JR: Bike culture in Denver is more geared toward the hipster biking community, but in Boulder I feel a lot safer. There are more bike lanes, I can explore the whole city and still feel safe. There are so many creek paths and there are so many people on their bikes. It inspires me to opt out of taking the car. The exercise piece of it too. You’re not stuck in a little box and you can get the wind in your hair.

RK: Piggy backing, because there’s a lot of it. That’s the business angle…the fact that you come into town and you’re like ‘I’m in Boulder, I need a bike’ that’s good for our business. I think it’s amazing that we’re allowed to do this business. The people of Boulder accept it as sustainable and support us.

HG: How can the average person help to build and sustain a biking culture in their community?

RK: The average person would simply own a bike and take care of it. Ride a bike that’s sensible. If the bike is squeaking and your knees are hitting your chin, you aren’t gonna enjoy biking. Attending community bike swaps. They’re also a great way to get people involved with bikes. In 2011, I worked with the Boulder Bike Swap. We hosted pretty close to 1000 people, gave them free attendance and we sold our parts. These bike swaps open up the opportunity for people to buy parts and learn. They also involve multiple aspects of the community: food vendors, a group of volunteers-handing out flyers, local bands. This business would not survive without this community. If you wanna be successful, you get the person next to you to believe in you.

JR: Using their bikes for things they might have used their car for in the past: take their bike to the grocery store, return movies, don’t use it as a recreational machine. Your bike is useful.

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HG: What are some events that local businesses can do to promote bike culture?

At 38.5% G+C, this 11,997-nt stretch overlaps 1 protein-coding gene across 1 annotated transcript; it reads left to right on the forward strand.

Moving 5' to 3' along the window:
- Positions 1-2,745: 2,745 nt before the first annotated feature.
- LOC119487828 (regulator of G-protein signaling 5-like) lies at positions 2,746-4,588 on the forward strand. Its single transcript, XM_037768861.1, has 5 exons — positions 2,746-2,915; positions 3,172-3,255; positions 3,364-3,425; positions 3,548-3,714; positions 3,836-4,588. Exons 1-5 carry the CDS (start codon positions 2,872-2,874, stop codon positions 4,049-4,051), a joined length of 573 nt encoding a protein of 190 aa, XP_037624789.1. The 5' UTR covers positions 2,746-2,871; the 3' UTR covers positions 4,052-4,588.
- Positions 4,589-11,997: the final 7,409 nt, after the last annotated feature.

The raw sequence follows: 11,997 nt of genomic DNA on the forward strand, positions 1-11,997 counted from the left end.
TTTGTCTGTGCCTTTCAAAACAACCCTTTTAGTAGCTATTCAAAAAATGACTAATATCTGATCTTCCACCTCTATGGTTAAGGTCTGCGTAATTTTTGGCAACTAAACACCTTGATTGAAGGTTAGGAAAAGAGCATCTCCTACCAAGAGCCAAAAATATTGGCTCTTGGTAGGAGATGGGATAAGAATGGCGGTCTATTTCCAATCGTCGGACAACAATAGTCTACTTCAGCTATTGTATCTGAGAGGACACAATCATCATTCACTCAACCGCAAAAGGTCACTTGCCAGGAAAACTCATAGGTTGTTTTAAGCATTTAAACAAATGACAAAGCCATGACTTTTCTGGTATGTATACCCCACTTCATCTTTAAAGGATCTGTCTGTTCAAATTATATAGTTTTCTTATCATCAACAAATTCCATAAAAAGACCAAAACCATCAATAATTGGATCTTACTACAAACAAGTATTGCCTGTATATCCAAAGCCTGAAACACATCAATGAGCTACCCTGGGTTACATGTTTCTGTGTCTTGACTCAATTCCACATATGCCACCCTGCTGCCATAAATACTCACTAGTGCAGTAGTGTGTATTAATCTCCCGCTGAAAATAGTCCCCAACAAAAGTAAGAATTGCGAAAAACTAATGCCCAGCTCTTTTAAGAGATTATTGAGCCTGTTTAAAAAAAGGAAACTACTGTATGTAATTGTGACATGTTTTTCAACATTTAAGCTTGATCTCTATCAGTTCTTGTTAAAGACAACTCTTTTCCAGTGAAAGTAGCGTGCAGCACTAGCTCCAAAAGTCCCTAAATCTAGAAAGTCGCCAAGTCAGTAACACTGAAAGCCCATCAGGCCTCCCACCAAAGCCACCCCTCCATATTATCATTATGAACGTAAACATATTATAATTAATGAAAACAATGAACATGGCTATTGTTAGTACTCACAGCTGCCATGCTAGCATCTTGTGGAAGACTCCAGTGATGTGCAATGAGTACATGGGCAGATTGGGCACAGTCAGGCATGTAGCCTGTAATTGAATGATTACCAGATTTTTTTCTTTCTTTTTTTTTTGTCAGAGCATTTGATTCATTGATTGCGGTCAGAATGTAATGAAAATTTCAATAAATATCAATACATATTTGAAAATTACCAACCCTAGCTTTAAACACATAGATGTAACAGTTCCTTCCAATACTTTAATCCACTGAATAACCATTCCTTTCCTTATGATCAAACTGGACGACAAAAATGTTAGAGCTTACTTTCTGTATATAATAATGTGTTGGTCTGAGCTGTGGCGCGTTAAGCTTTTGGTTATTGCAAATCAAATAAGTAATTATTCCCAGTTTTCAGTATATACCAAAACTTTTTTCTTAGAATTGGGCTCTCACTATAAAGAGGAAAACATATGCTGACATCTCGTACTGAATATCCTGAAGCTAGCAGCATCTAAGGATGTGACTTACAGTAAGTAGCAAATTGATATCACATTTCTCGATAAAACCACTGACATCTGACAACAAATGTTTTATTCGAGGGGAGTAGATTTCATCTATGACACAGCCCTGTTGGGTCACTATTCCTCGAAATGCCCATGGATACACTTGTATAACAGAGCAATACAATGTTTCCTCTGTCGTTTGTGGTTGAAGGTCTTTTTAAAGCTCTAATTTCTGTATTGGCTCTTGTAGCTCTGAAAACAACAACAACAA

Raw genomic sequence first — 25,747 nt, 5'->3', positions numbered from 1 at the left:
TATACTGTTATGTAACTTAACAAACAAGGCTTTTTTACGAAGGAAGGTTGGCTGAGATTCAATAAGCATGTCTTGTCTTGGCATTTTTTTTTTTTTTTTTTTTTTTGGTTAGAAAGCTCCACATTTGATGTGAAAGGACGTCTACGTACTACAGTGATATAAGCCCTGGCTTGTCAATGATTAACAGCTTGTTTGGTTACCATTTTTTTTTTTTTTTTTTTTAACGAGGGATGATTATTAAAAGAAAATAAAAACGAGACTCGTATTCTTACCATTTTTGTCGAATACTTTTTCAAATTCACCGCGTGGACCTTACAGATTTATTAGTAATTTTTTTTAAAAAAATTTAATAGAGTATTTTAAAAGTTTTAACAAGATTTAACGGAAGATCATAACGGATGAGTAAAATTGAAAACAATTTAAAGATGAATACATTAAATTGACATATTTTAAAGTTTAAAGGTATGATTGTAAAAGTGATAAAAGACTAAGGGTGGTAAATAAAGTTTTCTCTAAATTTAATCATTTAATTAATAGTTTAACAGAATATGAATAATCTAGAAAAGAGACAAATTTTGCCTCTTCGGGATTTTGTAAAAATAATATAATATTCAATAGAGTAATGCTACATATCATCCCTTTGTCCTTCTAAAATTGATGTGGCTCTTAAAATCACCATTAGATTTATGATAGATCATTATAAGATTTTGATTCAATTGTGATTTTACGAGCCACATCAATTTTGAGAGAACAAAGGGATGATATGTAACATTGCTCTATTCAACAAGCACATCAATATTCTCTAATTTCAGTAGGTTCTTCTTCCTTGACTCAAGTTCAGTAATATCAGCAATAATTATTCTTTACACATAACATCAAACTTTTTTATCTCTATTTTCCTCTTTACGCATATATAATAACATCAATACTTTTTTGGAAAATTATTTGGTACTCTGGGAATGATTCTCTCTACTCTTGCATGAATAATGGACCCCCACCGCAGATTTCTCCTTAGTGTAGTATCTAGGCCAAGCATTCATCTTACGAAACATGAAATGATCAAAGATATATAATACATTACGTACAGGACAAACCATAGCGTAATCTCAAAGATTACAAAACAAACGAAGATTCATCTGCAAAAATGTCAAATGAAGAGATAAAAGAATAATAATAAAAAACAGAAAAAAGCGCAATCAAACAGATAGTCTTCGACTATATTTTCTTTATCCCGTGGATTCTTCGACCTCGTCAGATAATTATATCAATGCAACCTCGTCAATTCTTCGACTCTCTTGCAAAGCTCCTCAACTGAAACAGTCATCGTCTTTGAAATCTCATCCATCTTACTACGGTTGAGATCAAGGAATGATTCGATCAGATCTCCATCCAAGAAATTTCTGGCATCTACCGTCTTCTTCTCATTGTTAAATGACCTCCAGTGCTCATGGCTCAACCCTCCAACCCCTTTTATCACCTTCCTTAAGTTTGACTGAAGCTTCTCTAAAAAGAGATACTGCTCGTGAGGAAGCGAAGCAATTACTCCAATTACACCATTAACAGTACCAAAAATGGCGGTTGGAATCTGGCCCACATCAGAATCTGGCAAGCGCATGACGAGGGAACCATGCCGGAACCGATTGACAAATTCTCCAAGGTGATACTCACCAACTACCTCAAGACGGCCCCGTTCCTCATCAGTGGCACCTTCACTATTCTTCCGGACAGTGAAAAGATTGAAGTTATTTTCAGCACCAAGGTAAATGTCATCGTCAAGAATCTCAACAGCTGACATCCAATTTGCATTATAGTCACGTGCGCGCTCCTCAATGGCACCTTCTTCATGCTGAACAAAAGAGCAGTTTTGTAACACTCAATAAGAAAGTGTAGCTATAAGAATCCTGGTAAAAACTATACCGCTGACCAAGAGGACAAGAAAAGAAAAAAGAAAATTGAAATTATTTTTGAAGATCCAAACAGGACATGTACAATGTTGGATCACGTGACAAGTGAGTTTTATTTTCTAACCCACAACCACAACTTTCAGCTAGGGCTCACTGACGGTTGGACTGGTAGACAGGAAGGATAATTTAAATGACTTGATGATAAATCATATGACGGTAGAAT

JR: Bike to Work Day, Bike Swaps, events similar to the Boulder 360 which is an annual ride of 12 or 26 miles. It’s family friendly and gets everyone out and on a bike. Also, citizens advocating for infrastructures for bikes lanes. Community bike rental programs like B-Cycle downtown (bikes in downtown Boulder that people can rent on the street). Finally, ride your bike. Plain and simple.

HG: What would you say to those who are still skeptical about why a biking community is beneficial for everyone?

RK: If you’re riding a bike that isn’t enjoyable to ride, then you’re not gonna wanna be a part of a biking community. So don’t buy cookie-cutter bikes. Get a bike that you’ll enjoy and then take it to your local bike repair shop to maintain it.

JR: If you have a bike, encourage a friend to ride it. Take them on a bike ride. Let them experience it. Reintroduce people to the experience of being out in the open air. You can talk up something but people need to experience it for themselves. Make it fun for someone. You can also organize cruiser rides where people ride from place to place every week, maybe to bars or restaurants but it doesn’t always have to be bar related. If they don’t have a bike, then they can’t participate in this fun, community oriented activity.